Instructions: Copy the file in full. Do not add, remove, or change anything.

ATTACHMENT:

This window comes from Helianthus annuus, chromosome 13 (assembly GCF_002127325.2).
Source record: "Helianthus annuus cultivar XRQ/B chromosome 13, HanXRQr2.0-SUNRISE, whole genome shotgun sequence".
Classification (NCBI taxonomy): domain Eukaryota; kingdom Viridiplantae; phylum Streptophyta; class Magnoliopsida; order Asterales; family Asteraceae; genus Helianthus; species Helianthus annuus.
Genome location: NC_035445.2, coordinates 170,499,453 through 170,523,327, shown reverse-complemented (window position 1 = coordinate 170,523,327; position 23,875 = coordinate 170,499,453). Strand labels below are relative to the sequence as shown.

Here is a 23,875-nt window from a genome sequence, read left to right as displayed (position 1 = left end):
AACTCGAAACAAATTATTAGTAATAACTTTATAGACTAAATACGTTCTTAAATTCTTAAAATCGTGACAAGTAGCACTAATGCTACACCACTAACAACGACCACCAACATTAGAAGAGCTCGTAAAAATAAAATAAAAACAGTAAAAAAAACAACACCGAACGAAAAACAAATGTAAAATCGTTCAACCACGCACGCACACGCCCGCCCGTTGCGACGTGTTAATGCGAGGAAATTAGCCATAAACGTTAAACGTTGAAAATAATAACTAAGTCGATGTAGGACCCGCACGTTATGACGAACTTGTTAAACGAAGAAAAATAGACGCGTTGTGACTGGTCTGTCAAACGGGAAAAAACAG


This window comes from Helianthus annuus, chromosome 13 (assembly GCF_002127325.2).
Source record: "Helianthus annuus cultivar XRQ/B chromosome 13, HanXRQr2.0-SUNRISE, whole genome shotgun sequence".
Classification (NCBI taxonomy): domain Eukaryota; kingdom Viridiplantae; phylum Streptophyta; class Magnoliopsida; order Asterales; family Asteraceae; genus Helianthus; species Helianthus annuus.
Genome location: NC_035445.2, coordinates 170,499,453 through 170,523,327, shown reverse-complemented (window position 1 = coordinate 170,523,327; position 23,875 = coordinate 170,499,453). Strand labels below are relative to the sequence as shown.

Here is a 23,875-nt window from a genome sequence, read left to right as displayed (position 1 = left end):
AACTCGAAACAAATTATTAGTAATAACTTTATAGACTAAATACGTTCTTAAATTCTTAAAATCGTGACAAGTAGCACTAATGCTACACCACTAACAACGACCACCAACATTAGAAGAGCTCGTAAAAATAAAATAAAAACAGTAAAAAAAACAACACCGAACGAAAAACAAATGTAAAATCGTTCAACCACGCACGCACACGCCCGCCCGTTGCGACGTGTTAATGCGAGGAAATTAGCCATAAACGTTAAACGTTGAAAATAATAACTAAGTCGATGTAGGACCCGCACGTTATGACGAACTTGTTAAACGAAGAAAAATAGACGCGTTGTGACTGGTCTGTCAAACGGGAAAAAACAG